A safari with a difference, you will track large populations of mandrills, chimpanzees and gorillas with an experienced GWC guide and blaze a series of forest gallery trails on foot. During your visit you may learn about the Bwiti initiation ceremony; rites of passage for Gabonese men while further afield, you’ll visit Lopé’s UNESCO World Heritage listed rock carvings and prehistoric sites. Another highlight is the climb to the misty summit of Mount Brazza, a journey that retraces the expedition of Italian-born, French explorer Savorgnan di Brazzà, who with the backing of the Société de Géographie de Paris left an open trail for the French to colonise. On a night safari by 4×4 wheel drive, you might spot mangabeys, collabeys and other wildlife.
moabi tented camp
Located high on a ridge at Point du Vue overlooking the northern region of Lopé National Park, Moabi Tented Camp places you in an exclusive setting surrounded by exceptional diversity of wildlife and access to the finest in-park activities.
Lined with glowing paraffin lanterns at night to add to the ambience, the six new, low-impact tents accommodate up to two guests; each outfitted with a ready-made double bed draped with mosquito netting and a sitting area with a table and chairs overlooking Lopé’s expansive vistas. Once the sun is down evenings pass all too quickly.
Keeping with the ethos of “Green Gabon,” recycled rainwater is used for showering and there is no hot water or electricity [there is electricity for fans and chargers].
Dinner is a fare of grilled meats with salads.
At the forefront of our three-day safari in Lopé National Park is primate viewing. Prices are per person based on double or single occupancy and includes overnight accommodation in Libreville [three or four star suited to your budget], transfers upon arrival and departure [Libreville or Makokou] to Lopé National Park, and a full safari at Moabi Tented Camp including all meals [as indicated in the itinerary].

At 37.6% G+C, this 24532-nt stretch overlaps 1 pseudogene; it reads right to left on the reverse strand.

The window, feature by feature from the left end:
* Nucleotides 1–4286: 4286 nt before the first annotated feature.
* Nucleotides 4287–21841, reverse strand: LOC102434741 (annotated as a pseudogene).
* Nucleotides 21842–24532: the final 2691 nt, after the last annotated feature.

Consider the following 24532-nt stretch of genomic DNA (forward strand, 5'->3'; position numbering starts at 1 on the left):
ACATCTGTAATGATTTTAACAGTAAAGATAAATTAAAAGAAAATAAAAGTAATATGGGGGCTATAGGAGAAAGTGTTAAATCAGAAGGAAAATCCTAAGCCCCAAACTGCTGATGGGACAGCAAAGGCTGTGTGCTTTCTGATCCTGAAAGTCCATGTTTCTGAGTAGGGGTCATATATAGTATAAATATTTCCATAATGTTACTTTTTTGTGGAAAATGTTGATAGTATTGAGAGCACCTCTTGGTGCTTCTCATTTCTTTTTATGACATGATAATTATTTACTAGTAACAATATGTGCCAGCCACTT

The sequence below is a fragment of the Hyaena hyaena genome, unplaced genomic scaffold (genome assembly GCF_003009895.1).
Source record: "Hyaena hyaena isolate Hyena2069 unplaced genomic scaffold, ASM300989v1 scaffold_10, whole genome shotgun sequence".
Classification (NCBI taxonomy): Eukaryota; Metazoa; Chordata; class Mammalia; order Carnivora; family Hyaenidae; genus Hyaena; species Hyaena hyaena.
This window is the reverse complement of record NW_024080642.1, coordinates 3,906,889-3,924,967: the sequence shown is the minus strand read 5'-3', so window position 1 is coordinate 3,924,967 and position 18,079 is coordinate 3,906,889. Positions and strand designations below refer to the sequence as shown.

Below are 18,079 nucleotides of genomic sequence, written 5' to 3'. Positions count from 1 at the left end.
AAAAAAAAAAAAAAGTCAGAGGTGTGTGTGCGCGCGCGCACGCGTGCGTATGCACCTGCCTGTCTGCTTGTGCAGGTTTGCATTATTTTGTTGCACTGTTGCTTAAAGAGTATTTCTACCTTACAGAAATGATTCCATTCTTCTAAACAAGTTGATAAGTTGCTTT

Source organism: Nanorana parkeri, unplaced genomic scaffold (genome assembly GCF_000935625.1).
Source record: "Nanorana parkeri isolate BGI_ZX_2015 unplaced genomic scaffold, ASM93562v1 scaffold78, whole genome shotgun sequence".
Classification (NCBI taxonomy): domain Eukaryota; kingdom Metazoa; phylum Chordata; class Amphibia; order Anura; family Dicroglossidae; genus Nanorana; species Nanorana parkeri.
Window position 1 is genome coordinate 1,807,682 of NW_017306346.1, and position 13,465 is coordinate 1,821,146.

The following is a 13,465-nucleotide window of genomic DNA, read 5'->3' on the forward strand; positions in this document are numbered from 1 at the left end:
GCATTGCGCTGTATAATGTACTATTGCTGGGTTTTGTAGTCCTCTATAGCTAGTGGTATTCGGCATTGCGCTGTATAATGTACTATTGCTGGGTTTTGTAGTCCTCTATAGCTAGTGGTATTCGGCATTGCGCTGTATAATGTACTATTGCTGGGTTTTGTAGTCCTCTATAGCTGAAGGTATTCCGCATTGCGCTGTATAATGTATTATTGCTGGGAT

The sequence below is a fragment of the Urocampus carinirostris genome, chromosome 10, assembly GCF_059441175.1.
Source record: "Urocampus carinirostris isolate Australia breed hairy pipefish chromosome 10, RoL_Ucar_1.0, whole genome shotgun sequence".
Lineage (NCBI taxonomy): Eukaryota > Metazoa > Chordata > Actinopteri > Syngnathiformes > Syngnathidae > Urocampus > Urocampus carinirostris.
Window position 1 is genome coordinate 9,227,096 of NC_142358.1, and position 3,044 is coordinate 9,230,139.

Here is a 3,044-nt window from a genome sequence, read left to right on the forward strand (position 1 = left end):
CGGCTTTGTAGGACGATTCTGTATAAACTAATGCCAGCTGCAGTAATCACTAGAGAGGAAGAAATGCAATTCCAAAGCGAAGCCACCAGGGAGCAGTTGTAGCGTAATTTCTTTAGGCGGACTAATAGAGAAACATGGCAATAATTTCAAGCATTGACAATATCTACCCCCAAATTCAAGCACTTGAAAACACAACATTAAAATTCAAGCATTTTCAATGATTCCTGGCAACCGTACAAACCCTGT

Along with tracking collared mandrills and viewing other wildlife, the itinerary includes a night safari, a trek and nature walk to Mount Brazza, and a drift boat and a pirogue excursion along the Ogooué River where you will come across UNESCO World Heritage-listed prehistoric rock carvings and a scattering of Stone Age and Neolithic sites. Transport of luggage is in a GWC vehicle.
The three-night safari can be combined with a Langoué and Loango National Park extension along with an optional pirogue and drift boat day excursion along the Ogooué River from Ndjole to Lambaréné where the German-born missionary doctor and humanitarian, Dr Albert Schweitzer established The Hôpital Albert Schweitzer with his wife in 1913. You also overnight at the hospital museum’s guest house before returning the following day to Loango National Park.
If you’re travelling directly to Lopé from Libreville, The Trans Gabon Railway offers the most comfortable experience. Overnighting in the capital upon arrival to Gabon, the air-conditioned train departs at 16.00PM, to Owendo Station [40 minutes from downtown] where you board the express train in first class to the national park, arriving in Lopé at 01.00AM. Though the service comes with meals, we recommend that you bring additional snacks, drinks and something to drape around your shoulders when the airconditioning ramps up. It is also important to note that PGWC will only book your passage on this express train.
A Gabon Wildlife Camps & Safari driver will collect you in one of our vehicles at the station for the 40-minute drive to Moabi Tented Camp. On the way, don’t be surprised by the rough road or the nocturnal animals you may encounter beyond the headlights.
A GWC driver will also see you off at the station. We will also arrange hotel and airport transfers in Libreville.
The safari includes several walking treks when tracking mandrills and other wildlife. To enjoy the trip you should be physically fit and capable of walking a minimum of 5 km on hikes over rough terrain. Excursions also include treks to Mt Brazza and other forest trails. You will have an expert Gabonese tracker who will guide you on the trip.